In software systems, components can become unhealthy due to transient issues such as temporary connectivity loss, configuration errors, or problems with external dependencies. OpenShift Container Platform applications have a number of options to detect and handle unhealthy containers.

Understanding health checks

A probe is a Kubernetes action that periodically performs diagnostics on a running container. Currently, two types of probes exist, each serving a different purpose.

Readiness Probe

A Readiness check determines if the container in which it is scheduled is ready to service requests. If the readiness probe fails a container, the endpoints controller ensures the container has its IP address removed from the endpoints of all services. A readiness probe can be used to signal to the endpoints controller that even though a container is running, it should not receive any traffic from a proxy.

For example, a Readiness check can control which Pods are used. When a Pod is not ready, it is removed.

Liveness Probe

A Liveness checks determines if the container in which it is scheduled is still running. If the liveness probe fails due to a condition such as a deadlock, the kubelet kills the container The container then responds based on its restart policy.

For example, a liveness probe with on a node with a restartPolicy of Always or OnFailure kills and restarts the Container on the node.

Sample Liveness Check
apiVersion: v1
kind: Pod
metadata:
  labels:
    test: liveness
  name: liveness-http
spec:
  containers:
  - name: liveness-http
    image: k8s.gcr.io/liveness (1)
    args:
    - /server
    livenessProbe: (2)
      httpGet:   (3)
        # host: my-host
        # scheme: HTTPS
        path: /healthz
        port: 8080
        httpHeaders:
        - name: X-Custom-Header
          value: Awesome
      initialDelaySeconds: 15  (4)
      timeoutSeconds: 1   (5)
    name: liveness   (6)
1 Specifies the image to use for the liveness probe.
2 Specifies the type of heath check.
3 Specifies the type of Liveness check:
  • HTTP Checks. Specify httpGet.

  • Container Execution Checks. Specify exec.

  • TCP Socket Check. Specify tcpSocket.

4 Specifies the number of seconds before performing the first probe after the container starts.
5 Specifies the number of seconds between probes.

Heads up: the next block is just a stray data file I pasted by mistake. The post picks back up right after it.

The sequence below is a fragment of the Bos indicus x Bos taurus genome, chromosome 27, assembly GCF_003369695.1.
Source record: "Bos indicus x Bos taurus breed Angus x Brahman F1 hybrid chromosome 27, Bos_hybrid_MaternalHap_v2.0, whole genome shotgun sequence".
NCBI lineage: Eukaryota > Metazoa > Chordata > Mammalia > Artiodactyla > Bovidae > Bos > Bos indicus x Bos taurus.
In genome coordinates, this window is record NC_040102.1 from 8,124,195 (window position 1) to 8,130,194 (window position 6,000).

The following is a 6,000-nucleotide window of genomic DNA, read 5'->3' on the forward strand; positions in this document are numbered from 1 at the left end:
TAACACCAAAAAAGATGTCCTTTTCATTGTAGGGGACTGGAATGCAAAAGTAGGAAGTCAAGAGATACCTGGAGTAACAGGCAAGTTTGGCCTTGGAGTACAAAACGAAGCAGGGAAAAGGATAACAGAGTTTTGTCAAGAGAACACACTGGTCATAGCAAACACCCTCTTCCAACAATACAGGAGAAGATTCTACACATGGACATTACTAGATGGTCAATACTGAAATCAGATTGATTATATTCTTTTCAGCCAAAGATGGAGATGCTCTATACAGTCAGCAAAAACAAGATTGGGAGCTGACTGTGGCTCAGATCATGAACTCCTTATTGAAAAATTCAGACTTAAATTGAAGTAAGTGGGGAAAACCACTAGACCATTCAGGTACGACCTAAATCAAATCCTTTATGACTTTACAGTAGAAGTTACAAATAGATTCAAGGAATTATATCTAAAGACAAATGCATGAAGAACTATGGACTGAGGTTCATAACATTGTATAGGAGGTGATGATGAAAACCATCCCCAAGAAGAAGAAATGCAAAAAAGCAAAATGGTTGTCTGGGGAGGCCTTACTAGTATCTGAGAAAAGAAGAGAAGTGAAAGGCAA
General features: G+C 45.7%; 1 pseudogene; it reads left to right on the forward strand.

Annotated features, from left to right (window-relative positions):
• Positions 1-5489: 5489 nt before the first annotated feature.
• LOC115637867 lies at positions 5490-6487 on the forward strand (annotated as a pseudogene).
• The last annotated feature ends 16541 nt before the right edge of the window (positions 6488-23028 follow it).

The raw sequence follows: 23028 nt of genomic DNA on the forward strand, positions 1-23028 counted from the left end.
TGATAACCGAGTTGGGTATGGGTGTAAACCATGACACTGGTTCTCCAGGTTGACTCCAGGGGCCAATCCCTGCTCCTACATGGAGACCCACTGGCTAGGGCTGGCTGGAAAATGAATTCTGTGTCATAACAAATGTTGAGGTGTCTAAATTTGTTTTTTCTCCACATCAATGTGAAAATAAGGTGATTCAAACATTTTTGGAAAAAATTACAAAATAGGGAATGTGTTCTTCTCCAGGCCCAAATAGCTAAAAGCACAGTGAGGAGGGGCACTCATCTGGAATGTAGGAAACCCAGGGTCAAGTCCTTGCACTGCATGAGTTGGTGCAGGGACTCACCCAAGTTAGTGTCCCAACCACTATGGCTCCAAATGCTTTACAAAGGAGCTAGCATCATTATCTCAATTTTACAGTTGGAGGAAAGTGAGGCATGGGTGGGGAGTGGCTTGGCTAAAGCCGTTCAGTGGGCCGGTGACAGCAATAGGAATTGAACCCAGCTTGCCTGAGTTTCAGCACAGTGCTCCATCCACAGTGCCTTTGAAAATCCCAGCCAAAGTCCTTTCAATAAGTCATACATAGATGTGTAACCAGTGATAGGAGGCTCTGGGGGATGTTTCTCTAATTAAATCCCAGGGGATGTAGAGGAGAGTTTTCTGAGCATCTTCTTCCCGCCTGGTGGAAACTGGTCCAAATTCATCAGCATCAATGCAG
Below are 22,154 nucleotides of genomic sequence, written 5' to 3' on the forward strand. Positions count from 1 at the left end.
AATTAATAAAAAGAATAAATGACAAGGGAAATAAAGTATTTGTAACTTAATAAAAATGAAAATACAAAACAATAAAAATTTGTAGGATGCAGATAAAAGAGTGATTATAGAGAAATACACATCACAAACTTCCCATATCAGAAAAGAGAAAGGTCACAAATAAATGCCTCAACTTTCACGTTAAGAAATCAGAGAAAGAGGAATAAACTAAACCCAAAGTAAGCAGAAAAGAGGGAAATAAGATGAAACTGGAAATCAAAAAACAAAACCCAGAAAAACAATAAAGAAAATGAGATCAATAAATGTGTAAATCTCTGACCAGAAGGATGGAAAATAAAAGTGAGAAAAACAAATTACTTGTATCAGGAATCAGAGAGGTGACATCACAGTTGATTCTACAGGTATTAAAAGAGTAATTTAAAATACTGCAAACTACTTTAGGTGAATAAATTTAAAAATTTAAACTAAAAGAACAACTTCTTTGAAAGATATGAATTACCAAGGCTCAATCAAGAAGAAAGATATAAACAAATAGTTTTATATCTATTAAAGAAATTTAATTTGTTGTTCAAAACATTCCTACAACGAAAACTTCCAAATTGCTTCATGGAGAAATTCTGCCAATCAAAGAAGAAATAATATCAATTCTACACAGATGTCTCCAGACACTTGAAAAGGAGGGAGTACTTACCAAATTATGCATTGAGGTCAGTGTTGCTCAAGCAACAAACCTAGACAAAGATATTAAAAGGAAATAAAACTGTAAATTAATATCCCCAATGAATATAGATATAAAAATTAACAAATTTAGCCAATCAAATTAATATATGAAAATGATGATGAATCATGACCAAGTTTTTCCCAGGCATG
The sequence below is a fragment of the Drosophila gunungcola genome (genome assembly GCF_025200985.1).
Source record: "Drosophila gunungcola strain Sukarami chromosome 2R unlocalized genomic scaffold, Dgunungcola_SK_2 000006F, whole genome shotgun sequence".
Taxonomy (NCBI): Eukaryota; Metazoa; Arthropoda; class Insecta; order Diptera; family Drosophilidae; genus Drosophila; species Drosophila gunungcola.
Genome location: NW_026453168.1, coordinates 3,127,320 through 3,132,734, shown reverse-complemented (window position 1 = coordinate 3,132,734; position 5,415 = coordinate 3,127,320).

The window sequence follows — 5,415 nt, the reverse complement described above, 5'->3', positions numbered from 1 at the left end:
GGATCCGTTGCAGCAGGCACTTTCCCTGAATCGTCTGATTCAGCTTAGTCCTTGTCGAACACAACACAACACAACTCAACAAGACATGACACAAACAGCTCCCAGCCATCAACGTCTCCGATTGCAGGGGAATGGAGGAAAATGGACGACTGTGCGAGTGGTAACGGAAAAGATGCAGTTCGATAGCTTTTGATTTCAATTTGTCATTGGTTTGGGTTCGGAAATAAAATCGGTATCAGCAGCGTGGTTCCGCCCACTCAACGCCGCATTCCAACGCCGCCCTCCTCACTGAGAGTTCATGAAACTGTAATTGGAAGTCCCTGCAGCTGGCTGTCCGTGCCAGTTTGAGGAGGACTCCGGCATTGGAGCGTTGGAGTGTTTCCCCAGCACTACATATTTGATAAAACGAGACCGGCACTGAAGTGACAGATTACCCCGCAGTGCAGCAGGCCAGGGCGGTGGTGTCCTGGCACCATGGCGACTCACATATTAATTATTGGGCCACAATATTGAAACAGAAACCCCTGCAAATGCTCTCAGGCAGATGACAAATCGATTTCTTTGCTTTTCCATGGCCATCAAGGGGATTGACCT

Sample Liveness check output wth unhealthy container
$ oc describe pod pod1

....

FirstSeen LastSeen    Count   From            SubobjectPath           Type        Reason      Message
--------- --------    -----   ----            -------------           --------    ------      -------
37s       37s     1   {default-scheduler }                            Normal      Scheduled   Successfully assigned liveness-exec to worker0
36s       36s     1   {kubelet worker0}   spec.containers{liveness}   Normal      Pulling     pulling image "k8s.gcr.io/busybox"
36s       36s     1   {kubelet worker0}   spec.containers{liveness}   Normal      Pulled      Successfully pulled image "k8s.gcr.io/busybox"
36s       36s     1   {kubelet worker0}   spec.containers{liveness}   Normal      Created     Created container with docker id 86849c15382e; Security:[seccomp=unconfined]
36s       36s     1   {kubelet worker0}   spec.containers{liveness}   Normal      Started     Started container with docker id 86849c15382e
2s        2s      1   {kubelet worker0}   spec.containers{liveness}   Warning     Unhealthy   Liveness probe failed: cat: can't open '/tmp/healthy': No such file or directory

Understanding the types of health checks

Liveness checks and Readiness checks can be configured in three ways:

HTTP Checks

The kubelet uses a web hook to determine the healthiness of the container. The check is deemed successful if the HTTP response code is between 200 and 399.

A HTTP check is ideal for applications that return HTTP status codes when completely initialized.

Container Execution Checks

The kubelet executes a command inside the container. Exiting the check with status 0 is considered a success.

TCP Socket Checks

The kubelet attempts to open a socket to the container. The container is only considered healthy if the check can establish a connection. A TCP socket check is ideal for applications that do not start listening until initialization is complete.

Configuring health checks

To configure health checks, create a pod for each type of check you want.